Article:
2. in or on certain buildings or areas with public traffic, in or on which crowds of people can occur and which are subject to house rules, in particular in public transport facilities, in shopping centers and in event locations,
    3. in certain youth and educational institutions as well
    4. on certain public roads, paths or places that border on the places or facilities mentioned in numbers 2 and 3.
  2. In the ordinance according to sentence 1, an exception to the prohibition or restriction is to be provided for cases in which there is a legitimate interest in carrying the weapon or knife. In particular, there is a legitimate interest
    1. Holders of weapons law permits,
    2. Residents, neighbors and delivery traffic,
    3. Tradespeople and their employees or those commissioned by tradespeople who run Messer in connection with their professional activities,
    4.Persons who use knives in connection with the cultivation of customs or the practice of sport,
    5. People who transport a weapon or knife from one place to another in such a way that they are not accessible, and
    6. Persons who carry a weapon or a knife with the consent of another in the domiciliary rights area according to sentence 1 number 2, if the carrying serves or is related to the purpose of staying in the domiciliary authority area.

    The state governments can transfer their powers according to sentence 1 in conjunction with sentence 2 to the competent highest state authority by ordinance; the latter can transfer the authority further by means of an ordinance.

Even before the amendment to the law, the federal states were able to set up gun prohibition zones in proven areas of crime in which the use of any kind of knives is prohibited. A general gun ban has been in effect in the Hamburg Reeperbahn area since December 2007.

The new regulation enables the creation of additional weapon prohibition zones wherever many people come together. The authorities do not need to prove that criminal offenses involving the use of weapons have been committed repeatedly in these locations. The use of knives is not generally prohibited in these weapon prohibition zones, but is subject to restrictions that tighten the provisions of Section 42a. Section 42 (6) cited above explicitly states that knives "with a fixed or lockable blade with a blade length of more than four centimeters" are prohibited in such areas. As a reminder: outside of weapon prohibition zones, the use of fixed knives with a blade length of up to 12 centimeters is permitted. In addition, Section 42a does not make any statement about the maximum blade length of folding knives with a lockable blade.

Pocket knives without a blade lock are not affected by the change in the law. That means: Slipjoint and friction folders with any blade length may be carried outside and inside weapon prohibition zones. In addition, the legislature has formulated a number of exceptions if there is a "legitimate interest" in using a knife. To avoid misunderstandings: The exception regulations do not mean that in such cases any knife may legally be used in a weapon prohibition zone. Of course, the provisions of § 42a still apply!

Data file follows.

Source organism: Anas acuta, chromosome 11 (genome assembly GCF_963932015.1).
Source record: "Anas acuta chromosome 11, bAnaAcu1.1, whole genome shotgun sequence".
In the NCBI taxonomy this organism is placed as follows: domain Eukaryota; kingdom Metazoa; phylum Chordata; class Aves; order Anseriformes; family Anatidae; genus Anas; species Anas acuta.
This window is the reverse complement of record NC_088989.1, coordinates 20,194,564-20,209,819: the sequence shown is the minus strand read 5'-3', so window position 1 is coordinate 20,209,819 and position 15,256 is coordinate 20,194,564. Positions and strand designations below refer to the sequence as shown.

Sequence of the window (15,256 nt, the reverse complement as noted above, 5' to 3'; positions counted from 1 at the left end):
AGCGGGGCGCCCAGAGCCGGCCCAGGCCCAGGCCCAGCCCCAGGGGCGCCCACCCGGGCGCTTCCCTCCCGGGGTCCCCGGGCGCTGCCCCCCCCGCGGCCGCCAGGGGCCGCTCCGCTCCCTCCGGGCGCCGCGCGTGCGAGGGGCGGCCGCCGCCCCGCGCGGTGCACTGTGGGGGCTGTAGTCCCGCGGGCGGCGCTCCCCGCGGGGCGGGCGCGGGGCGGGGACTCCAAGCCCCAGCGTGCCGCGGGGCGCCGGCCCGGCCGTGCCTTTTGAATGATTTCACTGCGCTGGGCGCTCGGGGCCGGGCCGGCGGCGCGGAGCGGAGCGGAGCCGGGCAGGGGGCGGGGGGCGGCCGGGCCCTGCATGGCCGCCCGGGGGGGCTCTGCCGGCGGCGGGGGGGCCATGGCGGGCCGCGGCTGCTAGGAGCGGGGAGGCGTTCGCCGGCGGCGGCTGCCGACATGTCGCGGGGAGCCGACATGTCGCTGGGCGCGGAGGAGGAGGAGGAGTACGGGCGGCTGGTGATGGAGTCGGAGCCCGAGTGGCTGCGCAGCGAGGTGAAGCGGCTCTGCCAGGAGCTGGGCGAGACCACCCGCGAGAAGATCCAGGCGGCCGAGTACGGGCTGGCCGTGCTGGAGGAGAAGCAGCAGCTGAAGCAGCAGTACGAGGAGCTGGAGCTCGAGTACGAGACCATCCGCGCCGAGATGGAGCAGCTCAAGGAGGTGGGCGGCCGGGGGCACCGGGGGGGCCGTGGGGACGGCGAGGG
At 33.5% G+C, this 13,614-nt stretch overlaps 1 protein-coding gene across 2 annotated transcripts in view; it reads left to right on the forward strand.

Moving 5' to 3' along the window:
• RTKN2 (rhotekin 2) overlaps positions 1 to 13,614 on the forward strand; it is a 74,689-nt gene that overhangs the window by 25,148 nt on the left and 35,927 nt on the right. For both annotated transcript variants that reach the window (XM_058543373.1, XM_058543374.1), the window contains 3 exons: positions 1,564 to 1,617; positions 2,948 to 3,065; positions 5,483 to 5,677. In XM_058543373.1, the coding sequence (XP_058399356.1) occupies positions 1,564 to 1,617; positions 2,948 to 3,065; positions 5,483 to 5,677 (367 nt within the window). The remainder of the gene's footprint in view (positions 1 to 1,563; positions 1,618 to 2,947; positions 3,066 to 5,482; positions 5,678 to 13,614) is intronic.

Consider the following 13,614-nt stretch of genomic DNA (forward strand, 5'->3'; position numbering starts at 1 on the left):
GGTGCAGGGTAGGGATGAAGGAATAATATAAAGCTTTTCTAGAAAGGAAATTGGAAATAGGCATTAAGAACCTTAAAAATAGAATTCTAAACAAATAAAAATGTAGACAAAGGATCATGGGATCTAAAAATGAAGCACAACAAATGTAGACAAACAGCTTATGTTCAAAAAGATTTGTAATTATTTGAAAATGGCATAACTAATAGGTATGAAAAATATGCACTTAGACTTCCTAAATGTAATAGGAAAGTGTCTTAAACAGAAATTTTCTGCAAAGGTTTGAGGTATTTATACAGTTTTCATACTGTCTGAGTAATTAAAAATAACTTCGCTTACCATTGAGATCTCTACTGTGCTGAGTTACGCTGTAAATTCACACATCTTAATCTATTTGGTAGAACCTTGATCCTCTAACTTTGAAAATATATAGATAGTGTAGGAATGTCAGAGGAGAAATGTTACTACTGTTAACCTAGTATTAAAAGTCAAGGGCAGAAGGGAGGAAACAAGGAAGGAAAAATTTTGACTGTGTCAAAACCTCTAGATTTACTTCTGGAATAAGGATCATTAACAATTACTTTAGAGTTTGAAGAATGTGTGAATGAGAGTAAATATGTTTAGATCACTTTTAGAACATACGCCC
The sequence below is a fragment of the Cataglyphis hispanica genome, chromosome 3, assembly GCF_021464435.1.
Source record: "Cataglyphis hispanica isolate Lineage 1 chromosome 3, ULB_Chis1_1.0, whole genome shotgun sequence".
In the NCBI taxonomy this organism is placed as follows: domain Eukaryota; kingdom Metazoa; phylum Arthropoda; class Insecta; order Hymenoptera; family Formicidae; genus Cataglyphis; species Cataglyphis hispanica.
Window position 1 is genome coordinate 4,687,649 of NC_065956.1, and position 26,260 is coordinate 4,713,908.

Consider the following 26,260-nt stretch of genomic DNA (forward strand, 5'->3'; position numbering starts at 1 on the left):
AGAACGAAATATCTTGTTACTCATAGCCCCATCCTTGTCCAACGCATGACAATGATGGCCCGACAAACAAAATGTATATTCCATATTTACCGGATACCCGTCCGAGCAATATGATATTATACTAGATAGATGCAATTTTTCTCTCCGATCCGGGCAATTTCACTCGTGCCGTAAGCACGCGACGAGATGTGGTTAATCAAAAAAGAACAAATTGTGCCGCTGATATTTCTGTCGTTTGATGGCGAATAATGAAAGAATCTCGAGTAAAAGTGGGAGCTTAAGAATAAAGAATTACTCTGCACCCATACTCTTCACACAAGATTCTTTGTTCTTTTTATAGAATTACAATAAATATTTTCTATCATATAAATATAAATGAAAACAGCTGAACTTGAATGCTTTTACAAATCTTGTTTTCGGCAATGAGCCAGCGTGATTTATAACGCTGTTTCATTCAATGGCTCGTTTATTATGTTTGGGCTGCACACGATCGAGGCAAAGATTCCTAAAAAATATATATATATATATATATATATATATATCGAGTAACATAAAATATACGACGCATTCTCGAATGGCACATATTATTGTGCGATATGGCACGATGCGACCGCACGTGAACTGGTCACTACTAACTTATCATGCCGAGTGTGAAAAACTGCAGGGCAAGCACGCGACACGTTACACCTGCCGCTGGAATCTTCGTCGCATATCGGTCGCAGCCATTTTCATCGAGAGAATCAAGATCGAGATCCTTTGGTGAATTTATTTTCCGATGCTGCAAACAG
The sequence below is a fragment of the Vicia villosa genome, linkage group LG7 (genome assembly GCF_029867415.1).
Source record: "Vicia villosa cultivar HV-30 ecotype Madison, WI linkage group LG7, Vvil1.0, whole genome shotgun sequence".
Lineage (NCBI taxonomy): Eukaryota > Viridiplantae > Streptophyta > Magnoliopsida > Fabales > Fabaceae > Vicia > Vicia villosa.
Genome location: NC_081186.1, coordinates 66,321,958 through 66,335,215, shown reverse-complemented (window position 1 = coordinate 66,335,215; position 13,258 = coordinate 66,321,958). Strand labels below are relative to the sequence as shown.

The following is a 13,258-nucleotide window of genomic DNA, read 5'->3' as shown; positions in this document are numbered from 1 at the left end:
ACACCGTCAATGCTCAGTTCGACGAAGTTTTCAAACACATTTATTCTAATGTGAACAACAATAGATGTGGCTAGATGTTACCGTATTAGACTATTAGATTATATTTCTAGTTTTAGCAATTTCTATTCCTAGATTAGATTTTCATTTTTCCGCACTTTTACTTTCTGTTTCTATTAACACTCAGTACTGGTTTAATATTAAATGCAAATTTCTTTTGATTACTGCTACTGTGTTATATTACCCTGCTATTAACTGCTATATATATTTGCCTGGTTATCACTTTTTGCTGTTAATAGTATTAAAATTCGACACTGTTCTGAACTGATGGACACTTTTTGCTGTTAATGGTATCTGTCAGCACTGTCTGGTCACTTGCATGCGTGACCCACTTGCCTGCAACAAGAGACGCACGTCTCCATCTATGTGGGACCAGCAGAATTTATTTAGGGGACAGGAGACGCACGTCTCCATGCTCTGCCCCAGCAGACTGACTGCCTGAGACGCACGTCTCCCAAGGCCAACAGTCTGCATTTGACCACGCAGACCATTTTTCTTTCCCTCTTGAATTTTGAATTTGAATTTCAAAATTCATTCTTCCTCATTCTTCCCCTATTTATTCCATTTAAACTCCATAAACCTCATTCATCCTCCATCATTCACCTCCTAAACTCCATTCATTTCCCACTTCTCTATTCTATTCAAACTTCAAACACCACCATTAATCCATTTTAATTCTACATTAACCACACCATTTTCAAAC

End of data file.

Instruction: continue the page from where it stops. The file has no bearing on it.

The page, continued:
As can be read in the cited section 42 (6), the text of the law lists six exceptional cases in which there is a "legitimate interest". It should be particularly emphasized that holders of a gun license (WS, WBK or KWS) are allowed to carry a § 42a-compliant knife in a gun ban zone without further justification. The fact that residents, residents and delivery traffic as well as tradespeople are covered by the exemptions should offer sufficient legal security to all those people who live or use a gun ban zone or who need a knife for their work. The exceptions in the context of traditional customs - the famous Jagdnicker in lederhosen! - and the practice of sport are already known from § 42a. Even the admission that a knife is "not ready to be transported from one place to another" is reminiscent of the permitted "transport in a closed container" from Section 42a. Under which circumstances a knife is considered "not accessible" remains open.

The legal situation in other countries

In other countries in Europe and around the world, of course, different legal framework conditions apply. For deliveries to customers outside Germany, further country-specific restrictions or prohibitions for certain articles may apply. The purchaser is responsible for ensuring that the import and possession of the items he has ordered do not violate the legal provisions of his home country. Unfortunately, we cannot all know, explain and interpret the multitude of different laws in the various countries.

Legal advice

We would also like to point out that this summary is for non-binding information purposes only and does not constitute legal advice in the strict sense of the word. Individual and binding legal advice that addresses your specific situation cannot and should not replace it. All information provided is therefore without guarantee of correctness and completeness.